Why cement paste sticks
What happens when you bring two negatively charged objects really close to each other? Repulsion would be the obvious answer, but what if there were positive charges in between? Recently, MIT researchers as part of the Center for Enhanced Nanofluidic Transport (CENT) published a theory in Langmuir which offered a comprehensive mathematical description for this fundamental problem. Their answer? It depends.
Curiously, a liquid solution loaded with ions, known as an electrolyte, can bring two negatively charged layers closer together when it is sandwiched in between. The new theory reports an attractive disjoining pressure that arises from electrostatic interactions. It becomes pronounced when the charged layers are only a few nanometers apart from each other. In those cases, like charges can appear to attract! The secret to this counterintuitive phenomenon lies in the ions confined between the layers.
“The positive ions in the solution are very strongly attracted to the negatively charged surface, and they can bridge across from one surface to the other,” explained Pedro de Souza, a graduate student advised by Martin Bazant, an applied mathematician and MIT chemical engineering professor. “They act as a glue between the two surfaces.”
Simple as it sounds, the mathematical description of the phenomenon is anything but straightforward. The starting point was an equation that Bazant, now affiliated with CENT, and co-workers wrote down in 2011. It describes the electric potential near a negatively charged surface, when positive ions approach it to overcompensate the surface charges, thus attracting more negative charges that reside behind them. This effect, known as overscreening, is not predicted by an established theory, but it is commonly seen in experiments.
Counter to intuition, Bazant’s modified equation, which takes overscreening into account, shows that ions may also feel slightly more comfortable when they are squeezed close together. In technical terms, the confinement of the ions lowers the free energy of the electrolyte.
Daniel Blankschtein, another MIT chemical engineering professor, has also investigated electrostatic interactions in a variety of novel materials through a combination of computer simulations and theory. Before CENT was funded last year, Blankschtein’s graduate student, Rahul Prasanna Misra initiated research to calculate the disjoining pressure using Bazant’s energy equation. However, it was the CENT collaboration that brought Blankschtein and Bazant together. De Souza then teamed up with Misra to complete the mathematical theory. The new team aimed to derive an equation for the force in the electrolyte between two charged surfaces that directly takes into account Bazant’s contribution.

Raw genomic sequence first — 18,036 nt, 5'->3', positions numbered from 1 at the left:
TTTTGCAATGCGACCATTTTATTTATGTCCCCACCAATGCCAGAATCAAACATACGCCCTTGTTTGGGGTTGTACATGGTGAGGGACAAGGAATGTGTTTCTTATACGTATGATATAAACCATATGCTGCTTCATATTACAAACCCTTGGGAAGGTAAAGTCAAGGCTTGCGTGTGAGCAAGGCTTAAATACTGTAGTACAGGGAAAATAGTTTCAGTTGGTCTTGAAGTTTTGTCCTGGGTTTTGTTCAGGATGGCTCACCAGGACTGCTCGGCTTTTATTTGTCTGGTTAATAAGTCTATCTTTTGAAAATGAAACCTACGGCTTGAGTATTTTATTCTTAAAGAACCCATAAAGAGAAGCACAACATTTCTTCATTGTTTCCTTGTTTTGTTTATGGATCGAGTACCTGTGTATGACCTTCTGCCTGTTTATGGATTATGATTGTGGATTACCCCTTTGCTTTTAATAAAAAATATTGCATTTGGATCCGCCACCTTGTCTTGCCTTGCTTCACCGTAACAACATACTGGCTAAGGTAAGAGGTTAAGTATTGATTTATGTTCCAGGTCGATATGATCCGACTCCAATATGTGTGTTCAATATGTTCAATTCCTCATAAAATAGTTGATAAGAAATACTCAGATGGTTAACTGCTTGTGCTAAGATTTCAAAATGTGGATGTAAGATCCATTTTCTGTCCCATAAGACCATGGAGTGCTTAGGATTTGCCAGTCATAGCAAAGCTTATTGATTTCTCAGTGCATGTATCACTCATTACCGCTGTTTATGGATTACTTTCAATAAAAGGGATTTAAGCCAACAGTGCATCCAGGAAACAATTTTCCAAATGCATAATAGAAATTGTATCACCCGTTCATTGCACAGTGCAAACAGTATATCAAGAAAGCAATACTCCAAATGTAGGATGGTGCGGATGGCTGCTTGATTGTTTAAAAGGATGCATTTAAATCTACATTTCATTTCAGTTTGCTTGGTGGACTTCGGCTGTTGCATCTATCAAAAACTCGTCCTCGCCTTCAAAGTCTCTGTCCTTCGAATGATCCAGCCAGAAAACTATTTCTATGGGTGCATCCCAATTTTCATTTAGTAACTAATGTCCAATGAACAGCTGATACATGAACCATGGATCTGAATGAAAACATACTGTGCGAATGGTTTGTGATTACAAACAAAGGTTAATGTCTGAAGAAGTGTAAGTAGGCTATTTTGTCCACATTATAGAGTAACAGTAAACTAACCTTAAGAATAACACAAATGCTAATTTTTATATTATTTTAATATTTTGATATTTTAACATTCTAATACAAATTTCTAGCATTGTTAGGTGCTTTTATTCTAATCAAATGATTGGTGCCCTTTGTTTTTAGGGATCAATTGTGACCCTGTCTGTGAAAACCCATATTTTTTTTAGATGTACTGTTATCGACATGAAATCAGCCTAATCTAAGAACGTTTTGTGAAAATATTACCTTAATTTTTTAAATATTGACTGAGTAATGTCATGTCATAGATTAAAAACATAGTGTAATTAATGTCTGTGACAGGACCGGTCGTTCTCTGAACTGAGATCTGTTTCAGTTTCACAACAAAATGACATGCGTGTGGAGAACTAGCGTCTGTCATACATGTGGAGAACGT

The result of the derivation was enlightening indeed. They found that, as the ion which neutralizes the surface charges increases in valency—the number of charges per ion—the new theory predicted an attractive force. To validate this unusual effect, the authors were pleased to find an experimental study on the cohesive strength of cement paste.
“Cement is such a ubiquitous material and cement paste is mostly calcium silicate hydrate layers with calcium hydroxide salt solution as the electrolyte,” Misra said. “Experiments have already shown that the surfaces are negatively charged.”
That leaves the positive calcium ions, each bearing two positive charges, to act as the glue. In mathematical language, one additional term in the new equation flipped the sign of the overall prediction, matching the experimental observations.
The implication of their new theory goes far beyond cement paste. At the cutting edge of energy-efficient separation technology, CENT scientists have been looking deep into nanoscale pores that could trap, transport, and sieve particles in water. These microscopic actions, once clearly understood, will benefit applications ranging from seawater desalination to drug delivery inside our bodies.